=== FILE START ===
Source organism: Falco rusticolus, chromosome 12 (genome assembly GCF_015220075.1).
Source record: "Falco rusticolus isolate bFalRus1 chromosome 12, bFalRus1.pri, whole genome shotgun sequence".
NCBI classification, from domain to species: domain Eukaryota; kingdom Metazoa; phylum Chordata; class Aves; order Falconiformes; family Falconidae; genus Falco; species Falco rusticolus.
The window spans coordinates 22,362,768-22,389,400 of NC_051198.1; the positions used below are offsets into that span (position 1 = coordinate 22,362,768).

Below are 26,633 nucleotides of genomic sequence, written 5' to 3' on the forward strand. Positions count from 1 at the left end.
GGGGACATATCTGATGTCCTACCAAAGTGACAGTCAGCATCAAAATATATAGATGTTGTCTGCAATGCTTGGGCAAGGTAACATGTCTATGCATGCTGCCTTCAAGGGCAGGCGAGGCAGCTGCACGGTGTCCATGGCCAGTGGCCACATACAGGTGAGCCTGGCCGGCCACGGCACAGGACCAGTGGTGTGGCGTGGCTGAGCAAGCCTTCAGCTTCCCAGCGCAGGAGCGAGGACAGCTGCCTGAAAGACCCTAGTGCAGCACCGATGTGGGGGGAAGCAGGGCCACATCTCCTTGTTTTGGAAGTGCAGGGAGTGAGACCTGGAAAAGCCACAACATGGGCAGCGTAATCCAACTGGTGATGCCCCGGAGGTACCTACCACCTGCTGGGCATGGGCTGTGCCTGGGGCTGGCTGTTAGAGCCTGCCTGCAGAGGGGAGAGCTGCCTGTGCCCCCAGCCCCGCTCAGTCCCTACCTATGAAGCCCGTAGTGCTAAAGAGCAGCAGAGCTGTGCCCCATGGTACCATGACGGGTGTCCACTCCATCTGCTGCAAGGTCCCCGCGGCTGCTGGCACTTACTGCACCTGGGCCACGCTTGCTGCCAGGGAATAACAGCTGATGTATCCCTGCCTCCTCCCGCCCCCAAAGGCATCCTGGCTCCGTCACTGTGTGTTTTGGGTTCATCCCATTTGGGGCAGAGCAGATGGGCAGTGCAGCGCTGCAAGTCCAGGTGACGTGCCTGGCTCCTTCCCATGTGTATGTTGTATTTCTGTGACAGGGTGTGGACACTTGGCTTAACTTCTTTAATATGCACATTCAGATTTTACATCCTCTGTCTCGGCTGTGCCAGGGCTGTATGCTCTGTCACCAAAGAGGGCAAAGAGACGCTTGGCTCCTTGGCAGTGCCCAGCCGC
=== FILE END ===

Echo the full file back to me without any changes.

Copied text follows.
Source organism: Falco rusticolus, chromosome 12 (genome assembly GCF_015220075.1).
Source record: "Falco rusticolus isolate bFalRus1 chromosome 12, bFalRus1.pri, whole genome shotgun sequence".
NCBI classification, from domain to species: domain Eukaryota; kingdom Metazoa; phylum Chordata; class Aves; order Falconiformes; family Falconidae; genus Falco; species Falco rusticolus.
The window spans coordinates 22,362,768-22,389,400 of NC_051198.1; the positions used below are offsets into that span (position 1 = coordinate 22,362,768).

Below are 26,633 nucleotides of genomic sequence, written 5' to 3' on the forward strand. Positions count from 1 at the left end.
GGGGACATATCTGATGTCCTACCAAAGTGACAGTCAGCATCAAAATATATAGATGTTGTCTGCAATGCTTGGGCAAGGTAACATGTCTATGCATGCTGCCTTCAAGGGCAGGCGAGGCAGCTGCACGGTGTCCATGGCCAGTGGCCACATACAGGTGAGCCTGGCCGGCCACGGCACAGGACCAGTGGTGTGGCGTGGCTGAGCAAGCCTTCAGCTTCCCAGCGCAGGAGCGAGGACAGCTGCCTGAAAGACCCTAGTGCAGCACCGATGTGGGGGGAAGCAGGGCCACATCTCCTTGTTTTGGAAGTGCAGGGAGTGAGACCTGGAAAAGCCACAACATGGGCAGCGTAATCCAACTGGTGATGCCCCGGAGGTACCTACCACCTGCTGGGCATGGGCTGTGCCTGGGGCTGGCTGTTAGAGCCTGCCTGCAGAGGGGAGAGCTGCCTGTGCCCCCAGCCCCGCTCAGTCCCTACCTATGAAGCCCGTAGTGCTAAAGAGCAGCAGAGCTGTGCCCCATGGTACCATGACGGGTGTCCACTCCATCTGCTGCAAGGTCCCCGCGGCTGCTGGCACTTACTGCACCTGGGCCACGCTTGCTGCCAGGGAATAACAGCTGATGTATCCCTGCCTCCTCCCGCCCCCAAAGGCATCCTGGCTCCGTCACTGTGTGTTTTGGGTTCATCCCATTTGGGGCAGAGCAGATGGGCAGTGCAGCGCTGCAAGTCCAGGTGACGTGCCTGGCTCCTTCCCATGTGTATGTTGTATTTCTGTGACAGGGTGTGGACACTTGGCTTAACTTCTTTAATATGCACATTCAGATTTTACATCCTCTGTCTCGGCTGTGCCAGGGCTGTATGCTCTGTCACCAAAGAGGGCAAAGAGACGCTTGGCTCCTTGGCAGTGCCCAGCCGC